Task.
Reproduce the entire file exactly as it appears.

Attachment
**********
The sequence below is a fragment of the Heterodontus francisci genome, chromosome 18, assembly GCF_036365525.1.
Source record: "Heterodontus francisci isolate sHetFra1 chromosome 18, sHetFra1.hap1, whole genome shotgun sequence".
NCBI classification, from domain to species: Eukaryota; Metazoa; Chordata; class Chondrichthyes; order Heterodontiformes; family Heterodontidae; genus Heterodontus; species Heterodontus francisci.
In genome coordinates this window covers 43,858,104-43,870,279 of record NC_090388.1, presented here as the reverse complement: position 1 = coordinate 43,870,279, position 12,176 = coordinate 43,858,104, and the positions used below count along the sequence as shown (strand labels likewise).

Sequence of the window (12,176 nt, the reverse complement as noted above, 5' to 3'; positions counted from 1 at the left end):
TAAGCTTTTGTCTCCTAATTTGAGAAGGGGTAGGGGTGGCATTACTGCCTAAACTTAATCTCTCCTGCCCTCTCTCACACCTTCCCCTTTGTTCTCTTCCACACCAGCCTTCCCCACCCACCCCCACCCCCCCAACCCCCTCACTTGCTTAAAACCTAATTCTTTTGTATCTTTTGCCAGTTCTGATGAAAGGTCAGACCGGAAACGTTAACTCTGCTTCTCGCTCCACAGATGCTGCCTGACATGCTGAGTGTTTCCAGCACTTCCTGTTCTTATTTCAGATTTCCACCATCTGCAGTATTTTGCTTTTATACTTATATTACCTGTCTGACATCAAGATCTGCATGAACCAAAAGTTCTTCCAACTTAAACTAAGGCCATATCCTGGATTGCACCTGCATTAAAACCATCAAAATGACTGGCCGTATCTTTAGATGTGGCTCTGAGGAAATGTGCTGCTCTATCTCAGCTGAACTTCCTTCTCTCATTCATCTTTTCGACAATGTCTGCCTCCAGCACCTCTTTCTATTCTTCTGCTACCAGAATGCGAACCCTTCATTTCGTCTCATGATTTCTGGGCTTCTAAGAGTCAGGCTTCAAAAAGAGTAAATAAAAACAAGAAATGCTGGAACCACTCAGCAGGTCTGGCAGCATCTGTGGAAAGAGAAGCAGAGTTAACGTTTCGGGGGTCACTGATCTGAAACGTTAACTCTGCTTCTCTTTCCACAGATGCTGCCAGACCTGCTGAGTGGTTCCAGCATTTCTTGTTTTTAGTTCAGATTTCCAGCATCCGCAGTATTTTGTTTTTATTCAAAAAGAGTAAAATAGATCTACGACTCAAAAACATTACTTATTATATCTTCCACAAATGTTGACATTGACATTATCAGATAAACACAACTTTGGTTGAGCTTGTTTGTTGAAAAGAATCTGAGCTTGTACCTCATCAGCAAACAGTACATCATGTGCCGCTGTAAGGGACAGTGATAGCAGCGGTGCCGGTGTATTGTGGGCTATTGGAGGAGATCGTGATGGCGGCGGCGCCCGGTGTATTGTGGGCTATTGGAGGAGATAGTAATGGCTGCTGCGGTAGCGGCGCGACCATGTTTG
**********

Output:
The sequence below is a fragment of the Heterodontus francisci genome, chromosome 18, assembly GCF_036365525.1.
Source record: "Heterodontus francisci isolate sHetFra1 chromosome 18, sHetFra1.hap1, whole genome shotgun sequence".
NCBI classification, from domain to species: Eukaryota; Metazoa; Chordata; class Chondrichthyes; order Heterodontiformes; family Heterodontidae; genus Heterodontus; species Heterodontus francisci.
In genome coordinates this window covers 43,858,104-43,870,279 of record NC_090388.1, presented here as the reverse complement: position 1 = coordinate 43,870,279, position 12,176 = coordinate 43,858,104, and the positions used below count along the sequence as shown (strand labels likewise).

Sequence of the window (12,176 nt, the reverse complement as noted above, 5' to 3'; positions counted from 1 at the left end):
TAAGCTTTTGTCTCCTAATTTGAGAAGGGGTAGGGGTGGCATTACTGCCTAAACTTAATCTCTCCTGCCCTCTCTCACACCTTCCCCTTTGTTCTCTTCCACACCAGCCTTCCCCACCCACCCCCACCCCCCCAACCCCCTCACTTGCTTAAAACCTAATTCTTTTGTATCTTTTGCCAGTTCTGATGAAAGGTCAGACCGGAAACGTTAACTCTGCTTCTCGCTCCACAGATGCTGCCTGACATGCTGAGTGTTTCCAGCACTTCCTGTTCTTATTTCAGATTTCCACCATCTGCAGTATTTTGCTTTTATACTTATATTACCTGTCTGACATCAAGATCTGCATGAACCAAAAGTTCTTCCAACTTAAACTAAGGCCATATCCTGGATTGCACCTGCATTAAAACCATCAAAATGACTGGCCGTATCTTTAGATGTGGCTCTGAGGAAATGTGCTGCTCTATCTCAGCTGAACTTCCTTCTCTCATTCATCTTTTCGACAATGTCTGCCTCCAGCACCTCTTTCTATTCTTCTGCTACCAGAATGCGAACCCTTCATTTCGTCTCATGATTTCTGGGCTTCTAAGAGTCAGGCTTCAAAAAGAGTAAATAAAAACAAGAAATGCTGGAACCACTCAGCAGGTCTGGCAGCATCTGTGGAAAGAGAAGCAGAGTTAACGTTTCGGGGGTCACTGATCTGAAACGTTAACTCTGCTTCTCTTTCCACAGATGCTGCCAGACCTGCTGAGTGGTTCCAGCATTTCTTGTTTTTAGTTCAGATTTCCAGCATCCGCAGTATTTTGTTTTTATTCAAAAAGAGTAAAATAGATCTACGACTCAAAAACATTACTTATTATATCTTCCACAAATGTTGACATTGACATTATCAGATAAACACAACTTTGGTTGAGCTTGTTTGTTGAAAAGAATCTGAGCTTGTACCTCATCAGCAAACAGTACATCATGTGCCGCTGTAAGGGACAGTGATAGCAGCGGTGCCGGTGTATTGTGGGCTATTGGAGGAGATCGTGATGGCGGCGGCGCCCGGTGTATTGTGGGCTATTGGAGGAGATAGTAATGGCTGCTGCGGTAGCGGCGCGACCATGTTTG